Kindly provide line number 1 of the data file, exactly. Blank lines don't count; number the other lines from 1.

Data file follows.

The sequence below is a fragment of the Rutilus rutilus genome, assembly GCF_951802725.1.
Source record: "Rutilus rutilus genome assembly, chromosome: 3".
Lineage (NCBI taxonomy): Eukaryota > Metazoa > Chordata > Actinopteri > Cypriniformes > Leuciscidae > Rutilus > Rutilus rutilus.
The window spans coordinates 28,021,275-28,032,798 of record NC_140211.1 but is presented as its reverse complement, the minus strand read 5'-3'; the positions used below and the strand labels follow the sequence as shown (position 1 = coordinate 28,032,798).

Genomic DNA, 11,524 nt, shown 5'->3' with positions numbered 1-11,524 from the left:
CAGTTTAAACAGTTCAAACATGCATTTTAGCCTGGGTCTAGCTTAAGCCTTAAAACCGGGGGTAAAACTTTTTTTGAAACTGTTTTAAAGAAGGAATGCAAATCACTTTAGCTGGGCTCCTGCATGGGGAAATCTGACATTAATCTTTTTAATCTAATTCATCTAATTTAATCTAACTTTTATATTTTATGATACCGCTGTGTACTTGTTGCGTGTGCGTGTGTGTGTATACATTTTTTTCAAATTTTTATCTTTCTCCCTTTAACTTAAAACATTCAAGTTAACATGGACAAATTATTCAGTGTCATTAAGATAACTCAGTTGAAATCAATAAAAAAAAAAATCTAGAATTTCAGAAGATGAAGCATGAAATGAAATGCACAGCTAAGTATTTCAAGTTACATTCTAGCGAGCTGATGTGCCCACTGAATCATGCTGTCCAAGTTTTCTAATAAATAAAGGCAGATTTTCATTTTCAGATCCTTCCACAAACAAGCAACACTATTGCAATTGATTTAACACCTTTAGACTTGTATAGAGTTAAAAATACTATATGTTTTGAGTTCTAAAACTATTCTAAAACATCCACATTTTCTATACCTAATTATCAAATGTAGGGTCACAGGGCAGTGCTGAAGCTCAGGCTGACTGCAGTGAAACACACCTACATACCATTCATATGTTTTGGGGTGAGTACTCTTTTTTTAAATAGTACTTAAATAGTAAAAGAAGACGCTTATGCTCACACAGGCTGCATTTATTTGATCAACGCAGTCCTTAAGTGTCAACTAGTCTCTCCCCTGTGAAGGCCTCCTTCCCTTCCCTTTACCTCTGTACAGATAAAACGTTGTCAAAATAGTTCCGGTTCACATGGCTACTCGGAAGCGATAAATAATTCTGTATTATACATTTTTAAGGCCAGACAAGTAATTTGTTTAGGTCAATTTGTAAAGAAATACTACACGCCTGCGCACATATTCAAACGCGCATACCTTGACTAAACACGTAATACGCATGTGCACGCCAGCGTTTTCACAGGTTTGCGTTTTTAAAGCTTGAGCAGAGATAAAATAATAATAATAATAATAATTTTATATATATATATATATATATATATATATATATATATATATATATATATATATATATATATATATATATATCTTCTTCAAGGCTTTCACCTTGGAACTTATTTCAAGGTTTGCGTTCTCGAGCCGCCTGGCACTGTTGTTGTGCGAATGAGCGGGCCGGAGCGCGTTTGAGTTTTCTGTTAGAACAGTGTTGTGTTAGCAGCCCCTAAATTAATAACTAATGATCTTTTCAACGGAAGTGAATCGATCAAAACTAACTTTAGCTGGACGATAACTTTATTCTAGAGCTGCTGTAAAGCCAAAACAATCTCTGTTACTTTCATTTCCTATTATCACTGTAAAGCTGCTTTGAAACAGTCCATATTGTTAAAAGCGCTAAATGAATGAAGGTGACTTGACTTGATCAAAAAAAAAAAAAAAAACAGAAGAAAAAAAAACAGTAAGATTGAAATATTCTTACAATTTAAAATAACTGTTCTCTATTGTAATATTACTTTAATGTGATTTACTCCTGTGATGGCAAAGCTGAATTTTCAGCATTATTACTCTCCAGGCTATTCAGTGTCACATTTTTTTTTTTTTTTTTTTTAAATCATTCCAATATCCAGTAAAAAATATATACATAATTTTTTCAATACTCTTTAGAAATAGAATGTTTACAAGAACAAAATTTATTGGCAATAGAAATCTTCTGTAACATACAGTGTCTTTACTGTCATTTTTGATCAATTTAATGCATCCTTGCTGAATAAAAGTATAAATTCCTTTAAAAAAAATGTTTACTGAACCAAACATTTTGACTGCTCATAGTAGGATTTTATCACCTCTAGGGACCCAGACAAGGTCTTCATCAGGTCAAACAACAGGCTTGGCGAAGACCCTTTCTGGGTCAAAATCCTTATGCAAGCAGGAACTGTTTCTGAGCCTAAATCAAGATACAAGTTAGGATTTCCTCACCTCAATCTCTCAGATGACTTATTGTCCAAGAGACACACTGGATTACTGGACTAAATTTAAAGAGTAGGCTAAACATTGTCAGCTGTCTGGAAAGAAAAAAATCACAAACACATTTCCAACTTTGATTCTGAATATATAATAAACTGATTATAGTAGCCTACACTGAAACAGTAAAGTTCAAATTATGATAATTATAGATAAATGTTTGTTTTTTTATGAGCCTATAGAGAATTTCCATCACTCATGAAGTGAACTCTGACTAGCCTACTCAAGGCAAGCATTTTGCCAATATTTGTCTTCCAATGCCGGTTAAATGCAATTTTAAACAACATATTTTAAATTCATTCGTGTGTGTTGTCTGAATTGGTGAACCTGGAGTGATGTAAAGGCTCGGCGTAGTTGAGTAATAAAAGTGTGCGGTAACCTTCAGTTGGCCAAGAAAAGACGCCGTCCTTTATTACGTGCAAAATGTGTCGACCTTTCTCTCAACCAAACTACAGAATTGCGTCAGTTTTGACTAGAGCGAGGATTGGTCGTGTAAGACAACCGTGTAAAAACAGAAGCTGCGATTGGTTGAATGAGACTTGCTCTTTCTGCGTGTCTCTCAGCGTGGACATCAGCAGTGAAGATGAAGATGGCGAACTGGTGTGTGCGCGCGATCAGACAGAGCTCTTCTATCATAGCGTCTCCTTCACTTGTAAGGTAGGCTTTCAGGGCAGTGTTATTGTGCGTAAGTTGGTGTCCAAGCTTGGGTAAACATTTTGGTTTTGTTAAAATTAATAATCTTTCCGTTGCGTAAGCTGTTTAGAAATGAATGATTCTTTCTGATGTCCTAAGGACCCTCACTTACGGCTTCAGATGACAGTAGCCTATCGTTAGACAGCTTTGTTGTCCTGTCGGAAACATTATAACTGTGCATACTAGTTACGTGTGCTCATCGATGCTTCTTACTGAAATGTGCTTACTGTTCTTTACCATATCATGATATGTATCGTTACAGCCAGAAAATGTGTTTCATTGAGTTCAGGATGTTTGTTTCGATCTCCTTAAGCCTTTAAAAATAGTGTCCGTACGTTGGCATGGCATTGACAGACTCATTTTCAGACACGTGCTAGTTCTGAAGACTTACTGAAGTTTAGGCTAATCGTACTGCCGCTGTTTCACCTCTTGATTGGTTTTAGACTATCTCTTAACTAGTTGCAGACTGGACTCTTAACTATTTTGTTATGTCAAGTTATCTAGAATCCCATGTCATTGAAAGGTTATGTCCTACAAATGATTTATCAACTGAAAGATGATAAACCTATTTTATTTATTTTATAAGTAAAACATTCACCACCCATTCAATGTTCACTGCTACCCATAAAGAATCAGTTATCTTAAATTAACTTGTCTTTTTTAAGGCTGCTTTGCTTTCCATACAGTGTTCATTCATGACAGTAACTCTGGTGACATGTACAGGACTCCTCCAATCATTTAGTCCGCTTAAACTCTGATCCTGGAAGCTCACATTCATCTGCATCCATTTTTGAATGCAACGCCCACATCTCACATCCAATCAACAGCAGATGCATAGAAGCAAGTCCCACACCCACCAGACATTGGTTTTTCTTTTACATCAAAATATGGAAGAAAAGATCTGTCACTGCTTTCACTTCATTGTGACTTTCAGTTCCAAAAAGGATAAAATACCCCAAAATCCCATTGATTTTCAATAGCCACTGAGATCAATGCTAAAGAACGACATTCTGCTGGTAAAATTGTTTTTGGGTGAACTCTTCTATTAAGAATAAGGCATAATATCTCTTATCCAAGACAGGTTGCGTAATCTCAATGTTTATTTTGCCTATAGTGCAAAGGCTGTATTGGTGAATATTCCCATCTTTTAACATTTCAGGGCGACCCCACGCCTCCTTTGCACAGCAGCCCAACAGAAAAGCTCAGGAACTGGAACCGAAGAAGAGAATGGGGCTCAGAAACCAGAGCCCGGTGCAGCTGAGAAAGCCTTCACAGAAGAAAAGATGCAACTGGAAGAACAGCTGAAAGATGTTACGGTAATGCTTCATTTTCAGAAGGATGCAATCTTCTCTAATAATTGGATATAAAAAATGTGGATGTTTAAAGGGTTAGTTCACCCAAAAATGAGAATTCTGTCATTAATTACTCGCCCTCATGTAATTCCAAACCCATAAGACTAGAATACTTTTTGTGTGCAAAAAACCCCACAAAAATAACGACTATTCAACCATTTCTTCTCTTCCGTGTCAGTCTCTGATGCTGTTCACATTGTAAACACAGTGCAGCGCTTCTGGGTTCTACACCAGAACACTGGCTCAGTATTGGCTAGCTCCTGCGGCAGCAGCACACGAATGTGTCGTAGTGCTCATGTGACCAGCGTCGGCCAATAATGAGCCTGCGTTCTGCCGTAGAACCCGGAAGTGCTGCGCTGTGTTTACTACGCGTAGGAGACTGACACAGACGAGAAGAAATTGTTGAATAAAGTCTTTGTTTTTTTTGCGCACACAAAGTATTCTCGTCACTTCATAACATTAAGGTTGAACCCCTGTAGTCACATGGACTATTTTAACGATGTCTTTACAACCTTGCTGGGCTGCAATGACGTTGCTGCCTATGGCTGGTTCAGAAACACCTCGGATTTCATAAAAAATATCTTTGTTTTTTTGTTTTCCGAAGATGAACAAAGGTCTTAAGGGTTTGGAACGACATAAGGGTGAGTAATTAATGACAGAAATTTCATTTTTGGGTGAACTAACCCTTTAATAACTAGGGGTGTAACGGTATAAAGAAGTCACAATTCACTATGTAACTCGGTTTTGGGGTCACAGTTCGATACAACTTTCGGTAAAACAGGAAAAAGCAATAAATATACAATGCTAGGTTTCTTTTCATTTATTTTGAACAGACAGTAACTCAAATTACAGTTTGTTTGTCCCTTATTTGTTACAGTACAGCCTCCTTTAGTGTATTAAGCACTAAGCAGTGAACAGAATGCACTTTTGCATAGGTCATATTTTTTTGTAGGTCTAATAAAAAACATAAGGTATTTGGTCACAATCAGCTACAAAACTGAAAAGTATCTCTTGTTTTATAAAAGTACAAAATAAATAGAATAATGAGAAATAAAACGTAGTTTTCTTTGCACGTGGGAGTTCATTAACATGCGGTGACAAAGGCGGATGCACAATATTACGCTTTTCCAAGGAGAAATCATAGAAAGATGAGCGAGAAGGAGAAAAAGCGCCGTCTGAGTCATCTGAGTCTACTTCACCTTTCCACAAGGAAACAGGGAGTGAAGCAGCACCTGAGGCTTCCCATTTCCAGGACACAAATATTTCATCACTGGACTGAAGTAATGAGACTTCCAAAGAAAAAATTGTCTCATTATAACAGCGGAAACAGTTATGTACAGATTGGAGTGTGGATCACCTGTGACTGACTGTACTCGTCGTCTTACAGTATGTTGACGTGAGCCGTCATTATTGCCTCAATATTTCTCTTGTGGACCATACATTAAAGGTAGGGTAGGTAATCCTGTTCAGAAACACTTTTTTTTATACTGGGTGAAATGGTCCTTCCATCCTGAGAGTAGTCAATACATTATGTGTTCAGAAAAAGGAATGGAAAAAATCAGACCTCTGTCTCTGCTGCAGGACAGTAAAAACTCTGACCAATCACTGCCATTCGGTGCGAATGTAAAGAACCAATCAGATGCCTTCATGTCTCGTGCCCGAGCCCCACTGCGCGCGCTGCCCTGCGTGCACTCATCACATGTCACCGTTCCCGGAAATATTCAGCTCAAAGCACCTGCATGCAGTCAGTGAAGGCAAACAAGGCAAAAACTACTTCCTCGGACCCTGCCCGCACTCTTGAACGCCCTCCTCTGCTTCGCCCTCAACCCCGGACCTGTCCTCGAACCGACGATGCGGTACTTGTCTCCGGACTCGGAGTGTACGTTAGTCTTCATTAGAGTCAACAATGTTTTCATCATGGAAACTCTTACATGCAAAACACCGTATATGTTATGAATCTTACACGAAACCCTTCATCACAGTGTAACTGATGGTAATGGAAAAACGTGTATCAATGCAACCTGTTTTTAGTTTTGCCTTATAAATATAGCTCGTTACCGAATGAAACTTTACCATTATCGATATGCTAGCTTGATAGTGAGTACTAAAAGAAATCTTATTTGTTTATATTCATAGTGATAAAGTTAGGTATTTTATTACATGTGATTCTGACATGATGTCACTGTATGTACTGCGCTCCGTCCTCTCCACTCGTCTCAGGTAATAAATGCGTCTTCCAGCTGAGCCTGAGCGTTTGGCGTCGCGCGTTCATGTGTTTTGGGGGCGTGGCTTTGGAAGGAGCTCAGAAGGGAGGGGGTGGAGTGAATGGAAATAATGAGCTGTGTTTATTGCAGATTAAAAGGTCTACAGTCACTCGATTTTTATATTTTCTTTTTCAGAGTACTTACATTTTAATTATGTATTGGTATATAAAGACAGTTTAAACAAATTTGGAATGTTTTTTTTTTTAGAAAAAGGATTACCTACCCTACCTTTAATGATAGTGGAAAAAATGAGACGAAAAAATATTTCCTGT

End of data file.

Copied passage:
The sequence below is a fragment of the Rutilus rutilus genome, assembly GCF_951802725.1.